CAREER FILES: Proven method for finding a job you'll excel at

Sarah White is a Senior Marketing Recruitment Consultant who has spent the last three years placing women in their dream jobs, sifting through hundreds of CVs and has the inside scoop on exactly what it takes to carve a successful path.

What are proven methods for helping people find jobs that they will really excel at?

Working out what you enjoy and figuring out your strengths will enable you to excel in a role. If you really enjoy something, you'll be more willing to learn and go the extra mile, which is required if you want to stand out in any role. You won’t know your exact passion until you actually start a job. For example, you may start a job in marketing and realise you don’t actually like marketing but you do like a facet of it, perhaps the sales component.

Likewise, you might get a job in finance and discover what you really like is the payroll side. Or you might get into finance and realise you never want to do finance, you want to do engineering. Early exposure is helpful too. At uni, you might have a casual job in retail or hospitality. The more you learn about that particular workplace will help you determine either you never want to work in that kind of space again or you’re actually really good at X, Y, Z, and since you need those core traits to work in a particular industry, you’re going to give that a go.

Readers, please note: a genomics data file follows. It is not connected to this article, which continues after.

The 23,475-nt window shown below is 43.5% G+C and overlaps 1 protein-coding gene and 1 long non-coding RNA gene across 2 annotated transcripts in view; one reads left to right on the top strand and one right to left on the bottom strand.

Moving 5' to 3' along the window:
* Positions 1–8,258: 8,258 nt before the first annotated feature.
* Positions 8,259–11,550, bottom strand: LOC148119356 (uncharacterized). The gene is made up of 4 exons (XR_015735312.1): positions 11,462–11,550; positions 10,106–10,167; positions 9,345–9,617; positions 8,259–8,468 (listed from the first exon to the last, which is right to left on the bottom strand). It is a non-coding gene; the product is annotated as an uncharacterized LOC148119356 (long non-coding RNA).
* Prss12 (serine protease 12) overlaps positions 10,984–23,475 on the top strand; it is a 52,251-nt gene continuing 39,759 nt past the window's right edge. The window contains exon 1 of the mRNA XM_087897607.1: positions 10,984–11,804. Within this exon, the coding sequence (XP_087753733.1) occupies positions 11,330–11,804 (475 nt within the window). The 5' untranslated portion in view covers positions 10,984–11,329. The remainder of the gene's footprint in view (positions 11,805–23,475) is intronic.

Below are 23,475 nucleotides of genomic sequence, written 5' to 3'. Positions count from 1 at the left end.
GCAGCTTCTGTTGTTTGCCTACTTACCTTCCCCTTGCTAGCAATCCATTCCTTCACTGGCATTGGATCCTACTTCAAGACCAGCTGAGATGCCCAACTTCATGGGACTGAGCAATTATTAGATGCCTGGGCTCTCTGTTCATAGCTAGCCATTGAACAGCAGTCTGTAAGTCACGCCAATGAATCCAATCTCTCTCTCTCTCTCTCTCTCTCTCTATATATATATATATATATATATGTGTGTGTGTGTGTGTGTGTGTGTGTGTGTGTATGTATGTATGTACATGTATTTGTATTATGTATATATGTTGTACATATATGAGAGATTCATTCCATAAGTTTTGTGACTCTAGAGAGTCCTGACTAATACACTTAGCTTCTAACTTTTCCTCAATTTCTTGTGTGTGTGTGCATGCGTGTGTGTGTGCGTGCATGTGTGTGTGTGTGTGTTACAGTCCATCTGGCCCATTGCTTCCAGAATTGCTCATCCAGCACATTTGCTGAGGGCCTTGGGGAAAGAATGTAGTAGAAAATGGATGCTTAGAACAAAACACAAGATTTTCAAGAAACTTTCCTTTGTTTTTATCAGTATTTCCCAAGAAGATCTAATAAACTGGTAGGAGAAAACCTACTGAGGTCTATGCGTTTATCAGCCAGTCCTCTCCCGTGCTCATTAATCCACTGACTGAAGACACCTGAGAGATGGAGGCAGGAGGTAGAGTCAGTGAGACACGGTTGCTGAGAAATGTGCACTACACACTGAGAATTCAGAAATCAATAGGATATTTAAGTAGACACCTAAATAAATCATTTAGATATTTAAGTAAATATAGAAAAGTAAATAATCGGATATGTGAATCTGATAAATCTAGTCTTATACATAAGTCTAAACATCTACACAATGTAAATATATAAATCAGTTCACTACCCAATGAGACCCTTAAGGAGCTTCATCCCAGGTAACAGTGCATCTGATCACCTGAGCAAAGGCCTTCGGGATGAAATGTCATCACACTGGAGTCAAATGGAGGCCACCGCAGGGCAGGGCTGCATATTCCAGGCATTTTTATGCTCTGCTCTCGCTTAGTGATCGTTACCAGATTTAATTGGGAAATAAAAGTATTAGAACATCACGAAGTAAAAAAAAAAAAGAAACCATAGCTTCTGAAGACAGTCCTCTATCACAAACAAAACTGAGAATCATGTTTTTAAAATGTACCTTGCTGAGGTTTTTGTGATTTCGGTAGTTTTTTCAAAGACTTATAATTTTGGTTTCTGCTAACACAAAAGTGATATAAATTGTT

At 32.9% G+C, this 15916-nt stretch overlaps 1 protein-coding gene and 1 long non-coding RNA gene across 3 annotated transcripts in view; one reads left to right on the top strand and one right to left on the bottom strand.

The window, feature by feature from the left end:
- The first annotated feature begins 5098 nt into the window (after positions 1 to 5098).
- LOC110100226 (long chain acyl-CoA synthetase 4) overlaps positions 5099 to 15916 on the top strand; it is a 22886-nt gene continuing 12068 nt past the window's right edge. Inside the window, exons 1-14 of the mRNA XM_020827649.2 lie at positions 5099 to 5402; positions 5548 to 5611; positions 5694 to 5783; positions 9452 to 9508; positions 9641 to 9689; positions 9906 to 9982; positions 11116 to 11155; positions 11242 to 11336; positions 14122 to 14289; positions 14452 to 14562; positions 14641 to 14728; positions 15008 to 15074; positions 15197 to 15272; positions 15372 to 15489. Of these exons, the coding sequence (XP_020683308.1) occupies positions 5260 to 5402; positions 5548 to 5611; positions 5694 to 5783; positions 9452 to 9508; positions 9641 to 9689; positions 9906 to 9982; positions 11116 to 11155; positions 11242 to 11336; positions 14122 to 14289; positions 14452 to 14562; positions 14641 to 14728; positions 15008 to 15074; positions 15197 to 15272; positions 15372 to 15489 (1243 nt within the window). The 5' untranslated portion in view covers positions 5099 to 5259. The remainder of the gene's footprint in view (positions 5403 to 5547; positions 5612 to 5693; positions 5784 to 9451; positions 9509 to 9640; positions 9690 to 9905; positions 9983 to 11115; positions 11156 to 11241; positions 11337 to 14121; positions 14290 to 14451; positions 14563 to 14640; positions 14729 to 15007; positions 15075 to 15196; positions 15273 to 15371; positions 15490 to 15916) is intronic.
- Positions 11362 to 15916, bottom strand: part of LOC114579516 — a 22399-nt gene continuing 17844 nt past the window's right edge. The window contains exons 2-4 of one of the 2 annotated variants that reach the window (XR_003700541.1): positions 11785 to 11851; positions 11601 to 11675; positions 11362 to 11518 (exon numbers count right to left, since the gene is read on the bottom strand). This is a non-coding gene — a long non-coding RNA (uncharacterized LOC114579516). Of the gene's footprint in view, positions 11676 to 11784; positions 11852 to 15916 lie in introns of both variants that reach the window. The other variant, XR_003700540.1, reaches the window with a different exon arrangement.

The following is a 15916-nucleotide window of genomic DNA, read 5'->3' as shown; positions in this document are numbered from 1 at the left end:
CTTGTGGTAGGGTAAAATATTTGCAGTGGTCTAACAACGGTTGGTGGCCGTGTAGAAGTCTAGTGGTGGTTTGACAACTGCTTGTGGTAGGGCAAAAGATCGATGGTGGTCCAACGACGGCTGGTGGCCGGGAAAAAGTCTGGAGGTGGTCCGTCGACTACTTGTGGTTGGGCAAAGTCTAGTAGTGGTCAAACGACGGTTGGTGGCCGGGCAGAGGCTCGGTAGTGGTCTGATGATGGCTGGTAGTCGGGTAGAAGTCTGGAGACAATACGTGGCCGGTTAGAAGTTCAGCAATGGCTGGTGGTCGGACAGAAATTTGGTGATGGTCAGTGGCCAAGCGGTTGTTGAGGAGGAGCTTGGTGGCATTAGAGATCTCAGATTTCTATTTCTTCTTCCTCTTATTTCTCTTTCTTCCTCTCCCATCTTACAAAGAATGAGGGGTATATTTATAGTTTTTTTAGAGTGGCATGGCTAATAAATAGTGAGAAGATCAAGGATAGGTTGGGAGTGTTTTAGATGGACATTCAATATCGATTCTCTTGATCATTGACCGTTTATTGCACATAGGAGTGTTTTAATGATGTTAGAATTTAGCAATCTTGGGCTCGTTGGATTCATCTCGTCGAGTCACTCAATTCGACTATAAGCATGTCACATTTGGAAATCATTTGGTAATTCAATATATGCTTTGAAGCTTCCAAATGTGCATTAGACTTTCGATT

Along with trial and error, chatting to people in that space and likewise, people currently in the role is very helpful. Asking them, how do you enjoy the role, what do you love about it? What don’t you love? The more people you chat to and network with, the better understanding you’ll get. Gain an understanding of some of the key things that people actually enjoy about certain jobs and what they don't so you can decide if they might be true for you, too. The more questions you ask and the more you drill the people who currently work there, the more you learn.

Pictured: the wrap dress in midnight black

If you don't have any connections in the field you might be able to ask in the interview, is there anyone in a similar role I can chat to? Businesses often introduce you to people on a similar level and say, you know, so-and-so has been in this role for six months. She’s going to give you a good idea of the first few months in the role. I think you're well within your right ask a line manager, for example, is there anyone I can speak to at a similar level to me to, to gain more information about their first six months in the business. The more questions you have to ask in the interview, the better your understanding will be.

"THE MORE QUESTIONS YOU ASK AND THE MORE YOU DRILL THE PEOPLE WHO CURRENTLY WORK THERE, THE MORE YOU LEARN."

You can reach out to someone on LinkedIn that you haven’t previously connected with: ‘Hi there, I noticed you’ve worked at X organization for six months. I'm currently in the interview process for a job opportunity and would love to have a chat with you to learn more about how your time is going there so far.’ Nine times out of ten, they'll get back to you or they might actually refer you on to a colleague who works in a more relevant team. And they'll be able to give you some insight. Particularly in Melbourne, the market is quite small. And reaching out just shows that you’re eager to learn and understand more about the opportunity.